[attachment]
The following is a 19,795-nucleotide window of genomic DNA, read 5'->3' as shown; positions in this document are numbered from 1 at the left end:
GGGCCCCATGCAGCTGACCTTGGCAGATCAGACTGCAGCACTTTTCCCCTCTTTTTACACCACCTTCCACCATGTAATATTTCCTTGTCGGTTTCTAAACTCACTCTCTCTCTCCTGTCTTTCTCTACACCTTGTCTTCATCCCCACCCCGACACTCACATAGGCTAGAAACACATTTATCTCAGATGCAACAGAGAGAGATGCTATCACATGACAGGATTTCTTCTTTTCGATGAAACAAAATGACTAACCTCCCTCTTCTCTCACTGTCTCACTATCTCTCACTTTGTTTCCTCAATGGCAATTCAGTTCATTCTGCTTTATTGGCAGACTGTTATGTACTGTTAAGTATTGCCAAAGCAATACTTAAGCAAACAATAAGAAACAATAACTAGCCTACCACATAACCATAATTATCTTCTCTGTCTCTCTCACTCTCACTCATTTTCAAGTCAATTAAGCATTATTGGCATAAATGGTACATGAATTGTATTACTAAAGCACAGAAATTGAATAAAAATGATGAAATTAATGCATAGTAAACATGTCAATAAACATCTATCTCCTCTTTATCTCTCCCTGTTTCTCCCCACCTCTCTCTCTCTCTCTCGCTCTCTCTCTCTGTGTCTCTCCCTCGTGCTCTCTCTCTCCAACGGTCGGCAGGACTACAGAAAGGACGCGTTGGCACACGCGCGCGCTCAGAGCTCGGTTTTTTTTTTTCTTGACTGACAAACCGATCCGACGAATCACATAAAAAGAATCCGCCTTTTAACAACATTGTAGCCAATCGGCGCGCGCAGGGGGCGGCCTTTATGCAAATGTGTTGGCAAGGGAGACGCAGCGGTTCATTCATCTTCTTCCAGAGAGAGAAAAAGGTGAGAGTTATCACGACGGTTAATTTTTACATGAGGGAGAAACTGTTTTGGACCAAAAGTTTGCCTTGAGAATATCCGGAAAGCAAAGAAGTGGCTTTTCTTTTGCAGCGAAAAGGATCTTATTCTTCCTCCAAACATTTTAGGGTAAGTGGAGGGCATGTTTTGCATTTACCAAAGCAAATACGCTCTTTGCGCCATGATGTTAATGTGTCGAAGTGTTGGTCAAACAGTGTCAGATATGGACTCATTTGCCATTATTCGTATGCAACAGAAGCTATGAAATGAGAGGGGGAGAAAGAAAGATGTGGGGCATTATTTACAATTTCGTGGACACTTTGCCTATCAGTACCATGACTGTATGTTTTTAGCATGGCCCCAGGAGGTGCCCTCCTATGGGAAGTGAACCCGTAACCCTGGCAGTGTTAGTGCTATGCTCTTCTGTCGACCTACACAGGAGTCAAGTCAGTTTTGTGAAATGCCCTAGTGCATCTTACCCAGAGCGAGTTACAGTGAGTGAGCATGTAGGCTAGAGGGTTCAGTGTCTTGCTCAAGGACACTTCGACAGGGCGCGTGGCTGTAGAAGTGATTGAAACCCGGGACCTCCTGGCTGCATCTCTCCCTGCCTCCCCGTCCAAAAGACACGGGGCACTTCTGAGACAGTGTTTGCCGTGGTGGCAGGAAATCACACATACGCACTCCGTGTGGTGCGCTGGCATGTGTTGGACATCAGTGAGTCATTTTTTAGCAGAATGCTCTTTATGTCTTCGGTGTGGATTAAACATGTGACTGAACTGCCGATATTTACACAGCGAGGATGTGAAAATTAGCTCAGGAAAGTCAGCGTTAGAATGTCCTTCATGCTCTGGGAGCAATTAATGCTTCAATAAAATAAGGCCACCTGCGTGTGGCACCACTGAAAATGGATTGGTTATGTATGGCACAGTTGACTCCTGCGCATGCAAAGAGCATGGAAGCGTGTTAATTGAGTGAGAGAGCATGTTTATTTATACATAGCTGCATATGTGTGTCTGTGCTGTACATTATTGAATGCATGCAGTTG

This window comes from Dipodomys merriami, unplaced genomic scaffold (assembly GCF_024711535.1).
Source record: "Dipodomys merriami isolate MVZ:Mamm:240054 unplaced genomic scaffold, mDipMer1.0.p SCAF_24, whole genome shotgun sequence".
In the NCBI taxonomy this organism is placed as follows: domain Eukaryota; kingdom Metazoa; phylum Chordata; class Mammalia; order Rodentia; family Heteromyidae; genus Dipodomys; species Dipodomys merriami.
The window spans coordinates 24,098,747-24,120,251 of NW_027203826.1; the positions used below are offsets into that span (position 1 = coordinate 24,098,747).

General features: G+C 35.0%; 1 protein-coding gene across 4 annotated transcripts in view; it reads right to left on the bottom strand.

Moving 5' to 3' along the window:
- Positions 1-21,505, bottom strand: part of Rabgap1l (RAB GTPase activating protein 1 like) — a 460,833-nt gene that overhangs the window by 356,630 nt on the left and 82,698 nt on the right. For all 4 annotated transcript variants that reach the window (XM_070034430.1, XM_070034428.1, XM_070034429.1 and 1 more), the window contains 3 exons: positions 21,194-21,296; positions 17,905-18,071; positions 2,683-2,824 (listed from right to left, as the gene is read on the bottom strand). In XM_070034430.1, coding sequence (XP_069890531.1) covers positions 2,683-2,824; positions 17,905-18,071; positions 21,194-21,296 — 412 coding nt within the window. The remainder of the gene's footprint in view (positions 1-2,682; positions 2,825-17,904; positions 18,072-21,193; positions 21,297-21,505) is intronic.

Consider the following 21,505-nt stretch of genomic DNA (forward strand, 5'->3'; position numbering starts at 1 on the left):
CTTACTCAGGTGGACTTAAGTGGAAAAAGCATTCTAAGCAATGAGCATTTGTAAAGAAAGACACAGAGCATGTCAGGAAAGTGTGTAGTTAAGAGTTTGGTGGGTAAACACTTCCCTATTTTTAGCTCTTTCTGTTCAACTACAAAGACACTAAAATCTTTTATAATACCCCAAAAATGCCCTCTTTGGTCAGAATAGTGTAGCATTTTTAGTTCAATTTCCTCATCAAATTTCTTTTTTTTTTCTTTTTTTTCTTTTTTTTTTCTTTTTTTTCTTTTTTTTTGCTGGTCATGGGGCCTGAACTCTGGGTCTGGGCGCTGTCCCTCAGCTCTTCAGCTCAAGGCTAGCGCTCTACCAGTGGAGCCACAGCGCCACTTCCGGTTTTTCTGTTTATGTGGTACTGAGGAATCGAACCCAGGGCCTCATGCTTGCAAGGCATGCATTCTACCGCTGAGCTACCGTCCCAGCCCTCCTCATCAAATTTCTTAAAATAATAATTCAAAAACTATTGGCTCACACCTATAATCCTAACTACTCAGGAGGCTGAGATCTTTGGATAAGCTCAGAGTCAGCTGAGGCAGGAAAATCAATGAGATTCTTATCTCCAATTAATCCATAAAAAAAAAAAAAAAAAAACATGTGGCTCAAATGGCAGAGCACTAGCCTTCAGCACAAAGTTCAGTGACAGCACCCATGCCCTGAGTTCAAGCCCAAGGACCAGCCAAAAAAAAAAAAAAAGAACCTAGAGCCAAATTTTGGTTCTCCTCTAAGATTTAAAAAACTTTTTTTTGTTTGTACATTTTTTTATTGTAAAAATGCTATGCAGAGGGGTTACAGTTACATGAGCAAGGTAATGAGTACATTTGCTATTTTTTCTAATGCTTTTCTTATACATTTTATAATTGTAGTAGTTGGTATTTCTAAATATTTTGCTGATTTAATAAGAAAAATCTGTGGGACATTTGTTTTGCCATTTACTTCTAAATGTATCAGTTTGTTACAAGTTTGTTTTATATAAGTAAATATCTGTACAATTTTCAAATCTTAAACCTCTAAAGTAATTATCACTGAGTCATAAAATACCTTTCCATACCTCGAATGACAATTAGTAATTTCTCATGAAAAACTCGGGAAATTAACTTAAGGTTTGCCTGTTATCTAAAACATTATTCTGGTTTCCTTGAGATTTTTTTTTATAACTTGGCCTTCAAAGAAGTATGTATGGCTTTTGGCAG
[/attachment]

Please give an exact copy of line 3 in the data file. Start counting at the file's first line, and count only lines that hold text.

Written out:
This window comes from Dipodomys merriami, unplaced genomic scaffold (assembly GCF_024711535.1).